You were going to look for a better job. But then you got to thinking about how hard it would be to quit the job you have.
And then you thought about how much you'd miss the folks you work with, and how you'd lose your seniority and your benefits, and how you'd have to buy new clothes for interviews.
So you didn't check a single classified ad or contact even one headhunter or call even two of your contacts to let them know you were thinking of changing jobs.
And since you gathered no new information with which to make an informed choice about your employment options, and have succeeded only in scaring yourself half to death at the very thought of leaving, your company is going to have you for an employee for a long, long time.
You were going to buy a house. No more crummy apartments for you! But then you got to thinking about how reluctant banks are to lend money nowadays, and how hard it would be to leave your not-so-crummy (now that you think about it) apartment.
And you got to thinking about what a pain it would be to move if you ever did find a house you could afford, and about how you'd be responsible for broken-down furnaces and frozen pipes and who knows what other catastrophes.
So you didn't call the first realtor, or talk to the first banker, or study even one "house for sale" ad in this newspaper.
And since you have no real information to counter your scary, negative thoughts about being a homeowner, chances are your landlord will have you for a tenant for a long, long time.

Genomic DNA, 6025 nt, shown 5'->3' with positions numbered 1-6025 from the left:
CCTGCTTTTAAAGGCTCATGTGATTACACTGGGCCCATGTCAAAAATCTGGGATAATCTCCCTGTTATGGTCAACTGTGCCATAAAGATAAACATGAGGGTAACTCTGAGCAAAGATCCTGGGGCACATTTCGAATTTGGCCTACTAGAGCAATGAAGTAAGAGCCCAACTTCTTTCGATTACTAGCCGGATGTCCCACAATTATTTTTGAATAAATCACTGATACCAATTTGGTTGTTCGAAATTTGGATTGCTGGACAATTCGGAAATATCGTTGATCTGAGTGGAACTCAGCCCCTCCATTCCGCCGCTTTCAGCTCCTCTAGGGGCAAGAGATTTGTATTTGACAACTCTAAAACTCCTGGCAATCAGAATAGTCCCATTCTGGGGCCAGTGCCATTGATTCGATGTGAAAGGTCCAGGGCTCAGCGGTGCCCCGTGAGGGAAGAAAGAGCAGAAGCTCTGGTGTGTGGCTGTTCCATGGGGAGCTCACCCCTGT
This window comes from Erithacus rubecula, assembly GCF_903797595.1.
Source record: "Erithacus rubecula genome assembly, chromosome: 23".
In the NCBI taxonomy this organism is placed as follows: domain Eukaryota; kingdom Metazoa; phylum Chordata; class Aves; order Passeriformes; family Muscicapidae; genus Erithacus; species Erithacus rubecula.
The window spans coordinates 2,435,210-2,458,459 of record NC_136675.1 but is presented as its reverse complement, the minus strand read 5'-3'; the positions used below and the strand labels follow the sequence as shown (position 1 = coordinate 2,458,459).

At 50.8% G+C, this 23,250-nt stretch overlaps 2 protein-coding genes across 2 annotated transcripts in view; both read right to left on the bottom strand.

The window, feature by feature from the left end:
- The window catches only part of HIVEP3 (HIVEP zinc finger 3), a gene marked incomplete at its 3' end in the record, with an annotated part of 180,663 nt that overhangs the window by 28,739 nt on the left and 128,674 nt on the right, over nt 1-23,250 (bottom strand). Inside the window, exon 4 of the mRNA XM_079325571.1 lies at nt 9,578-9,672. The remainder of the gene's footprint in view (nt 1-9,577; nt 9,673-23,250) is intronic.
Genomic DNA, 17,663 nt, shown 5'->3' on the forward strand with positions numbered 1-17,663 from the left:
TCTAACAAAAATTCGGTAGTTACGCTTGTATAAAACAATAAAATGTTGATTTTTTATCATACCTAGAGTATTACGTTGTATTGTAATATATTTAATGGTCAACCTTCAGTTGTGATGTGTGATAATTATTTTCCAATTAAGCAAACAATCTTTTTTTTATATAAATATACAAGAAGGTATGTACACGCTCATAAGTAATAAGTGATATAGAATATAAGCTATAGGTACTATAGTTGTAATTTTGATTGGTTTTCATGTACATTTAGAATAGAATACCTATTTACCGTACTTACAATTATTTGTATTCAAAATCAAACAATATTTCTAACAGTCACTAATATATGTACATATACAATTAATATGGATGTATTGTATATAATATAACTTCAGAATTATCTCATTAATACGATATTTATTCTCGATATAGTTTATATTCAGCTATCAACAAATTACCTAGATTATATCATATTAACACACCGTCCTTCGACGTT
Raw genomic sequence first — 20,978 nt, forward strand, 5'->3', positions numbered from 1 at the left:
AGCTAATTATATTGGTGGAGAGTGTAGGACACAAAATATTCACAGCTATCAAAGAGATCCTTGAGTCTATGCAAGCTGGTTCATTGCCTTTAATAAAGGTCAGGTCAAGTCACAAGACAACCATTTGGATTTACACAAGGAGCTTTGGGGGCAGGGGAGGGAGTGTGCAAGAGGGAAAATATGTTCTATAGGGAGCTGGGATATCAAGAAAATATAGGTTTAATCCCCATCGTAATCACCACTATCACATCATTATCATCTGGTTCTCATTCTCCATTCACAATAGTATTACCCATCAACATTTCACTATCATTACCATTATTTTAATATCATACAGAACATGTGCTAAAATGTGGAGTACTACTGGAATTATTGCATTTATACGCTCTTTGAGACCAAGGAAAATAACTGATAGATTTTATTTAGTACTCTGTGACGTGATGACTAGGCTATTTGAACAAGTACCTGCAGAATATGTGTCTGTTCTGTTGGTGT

You were going to ask that nice new guy in your office for a date. But then you got to thinking about how he might think you were too forward, and how things could get complicated if you and he actually got "involved."
And then you got to thinking about how messy things could get if you and he had an affair and then broke up, and how hurt you've been in the past, and how this guy could turn out to be just another rat.
So you never asked him out, and you sent clear messages that he'd be wasting his time -- and possibly risking his very life -- if he asked you.
And since you never gave yourself time to make an informed decision about this guy -- or any other -- chances are you're going to have lots more Saturday nights of Lean Cuisine, sitcom reruns and your cat and houseplants for company.
You were going to shop for a better car. But then you got to thinking about car payments, and how the dealer would laugh when you offered your present car as a trade-in, and how your next car might turn out to be an even worse lemon.
And then you got to thinking about how you know next to nothing about cars, and how your ex-husband always handled such matters, and how you've never been very good at haggling over prices.
So you didn't visit a single car lot or look at a single newspaper ad or stop at the library to check Consumer Reports' annual comparison of new and used cars, or even consider your brother's offer to shop with you.
And since you never gathered a shred of information with which to counter your scary, negative feelings about making such a big purchase, you're probably going to be driving your old clunker until it finally turns up its wheels and dies.
We give away our power when we make decisions by not making them. We sabotage ourselves when we get bogged down in "what ifs." Let's free ourselves by gathering good, solid information instead.